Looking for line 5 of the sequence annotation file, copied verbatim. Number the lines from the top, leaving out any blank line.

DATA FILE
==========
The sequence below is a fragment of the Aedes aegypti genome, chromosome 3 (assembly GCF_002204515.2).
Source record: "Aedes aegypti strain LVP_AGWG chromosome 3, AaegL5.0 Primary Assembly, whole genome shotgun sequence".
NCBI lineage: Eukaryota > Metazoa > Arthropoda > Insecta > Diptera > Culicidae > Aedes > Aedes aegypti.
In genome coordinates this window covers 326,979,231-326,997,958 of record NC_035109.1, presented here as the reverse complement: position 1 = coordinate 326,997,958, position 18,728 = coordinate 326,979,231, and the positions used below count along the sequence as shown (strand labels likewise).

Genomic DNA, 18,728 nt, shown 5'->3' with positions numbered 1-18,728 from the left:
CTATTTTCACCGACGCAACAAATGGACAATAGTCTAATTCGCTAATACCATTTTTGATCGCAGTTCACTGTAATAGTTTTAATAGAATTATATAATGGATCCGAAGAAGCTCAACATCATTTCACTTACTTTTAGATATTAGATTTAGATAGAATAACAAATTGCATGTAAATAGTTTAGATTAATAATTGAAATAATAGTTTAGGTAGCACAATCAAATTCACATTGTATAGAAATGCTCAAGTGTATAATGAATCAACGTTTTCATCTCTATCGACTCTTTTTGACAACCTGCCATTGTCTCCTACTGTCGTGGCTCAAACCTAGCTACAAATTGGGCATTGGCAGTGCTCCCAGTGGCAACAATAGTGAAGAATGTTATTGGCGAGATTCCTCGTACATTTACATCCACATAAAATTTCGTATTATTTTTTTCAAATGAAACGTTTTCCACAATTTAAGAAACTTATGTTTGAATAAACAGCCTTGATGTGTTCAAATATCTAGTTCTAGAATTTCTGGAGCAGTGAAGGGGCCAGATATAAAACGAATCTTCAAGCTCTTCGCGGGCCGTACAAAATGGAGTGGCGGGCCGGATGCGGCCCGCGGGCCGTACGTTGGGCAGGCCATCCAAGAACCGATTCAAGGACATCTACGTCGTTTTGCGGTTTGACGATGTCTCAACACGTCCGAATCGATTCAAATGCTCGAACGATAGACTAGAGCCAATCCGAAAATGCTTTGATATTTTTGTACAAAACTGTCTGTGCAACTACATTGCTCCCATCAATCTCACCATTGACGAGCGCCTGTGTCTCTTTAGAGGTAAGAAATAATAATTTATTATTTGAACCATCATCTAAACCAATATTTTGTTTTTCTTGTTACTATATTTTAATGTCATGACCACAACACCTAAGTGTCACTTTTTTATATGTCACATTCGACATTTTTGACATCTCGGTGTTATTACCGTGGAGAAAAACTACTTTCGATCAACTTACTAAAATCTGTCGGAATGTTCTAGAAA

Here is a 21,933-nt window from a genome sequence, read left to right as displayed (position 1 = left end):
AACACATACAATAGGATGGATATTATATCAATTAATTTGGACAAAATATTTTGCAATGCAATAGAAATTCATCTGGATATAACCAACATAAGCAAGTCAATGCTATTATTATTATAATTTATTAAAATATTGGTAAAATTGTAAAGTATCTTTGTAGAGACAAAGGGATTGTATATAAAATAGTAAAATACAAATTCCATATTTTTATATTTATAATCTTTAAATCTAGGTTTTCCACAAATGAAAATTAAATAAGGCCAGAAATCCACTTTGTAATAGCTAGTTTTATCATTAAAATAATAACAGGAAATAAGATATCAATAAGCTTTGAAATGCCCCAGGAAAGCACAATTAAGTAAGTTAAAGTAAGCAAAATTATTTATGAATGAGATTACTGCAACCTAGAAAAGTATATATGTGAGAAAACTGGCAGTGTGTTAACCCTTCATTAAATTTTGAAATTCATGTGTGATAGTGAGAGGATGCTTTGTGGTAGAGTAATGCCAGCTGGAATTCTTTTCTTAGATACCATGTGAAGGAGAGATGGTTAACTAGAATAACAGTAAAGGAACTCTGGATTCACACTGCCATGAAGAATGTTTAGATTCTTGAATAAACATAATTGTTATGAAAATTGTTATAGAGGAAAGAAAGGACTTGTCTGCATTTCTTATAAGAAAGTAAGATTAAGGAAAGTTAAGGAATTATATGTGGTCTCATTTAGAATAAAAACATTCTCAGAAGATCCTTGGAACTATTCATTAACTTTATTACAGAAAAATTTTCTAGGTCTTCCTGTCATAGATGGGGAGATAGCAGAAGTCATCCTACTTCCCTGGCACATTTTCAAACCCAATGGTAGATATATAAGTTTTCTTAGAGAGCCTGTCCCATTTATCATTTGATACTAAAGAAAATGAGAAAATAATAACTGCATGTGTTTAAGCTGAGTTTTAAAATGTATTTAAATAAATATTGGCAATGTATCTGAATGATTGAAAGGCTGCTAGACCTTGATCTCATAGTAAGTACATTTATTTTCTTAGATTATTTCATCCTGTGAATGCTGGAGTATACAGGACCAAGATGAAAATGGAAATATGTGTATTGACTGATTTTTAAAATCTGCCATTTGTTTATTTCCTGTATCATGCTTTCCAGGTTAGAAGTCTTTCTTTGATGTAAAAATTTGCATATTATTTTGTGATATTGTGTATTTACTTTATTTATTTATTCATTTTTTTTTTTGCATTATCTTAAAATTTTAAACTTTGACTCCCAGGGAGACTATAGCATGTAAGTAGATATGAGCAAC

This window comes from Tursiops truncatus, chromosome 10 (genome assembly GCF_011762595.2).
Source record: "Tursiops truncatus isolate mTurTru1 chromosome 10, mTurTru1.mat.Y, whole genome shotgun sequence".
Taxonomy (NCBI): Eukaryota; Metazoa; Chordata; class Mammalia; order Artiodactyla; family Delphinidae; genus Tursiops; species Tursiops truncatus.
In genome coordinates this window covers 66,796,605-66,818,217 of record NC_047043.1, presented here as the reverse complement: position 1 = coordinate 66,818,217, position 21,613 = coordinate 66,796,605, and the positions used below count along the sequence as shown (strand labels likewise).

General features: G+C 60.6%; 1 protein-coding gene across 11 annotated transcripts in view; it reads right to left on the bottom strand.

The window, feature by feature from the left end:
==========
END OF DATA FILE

Genomic DNA, 18,728 nt, shown 5'->3' with positions numbered 1-18,728 from the left: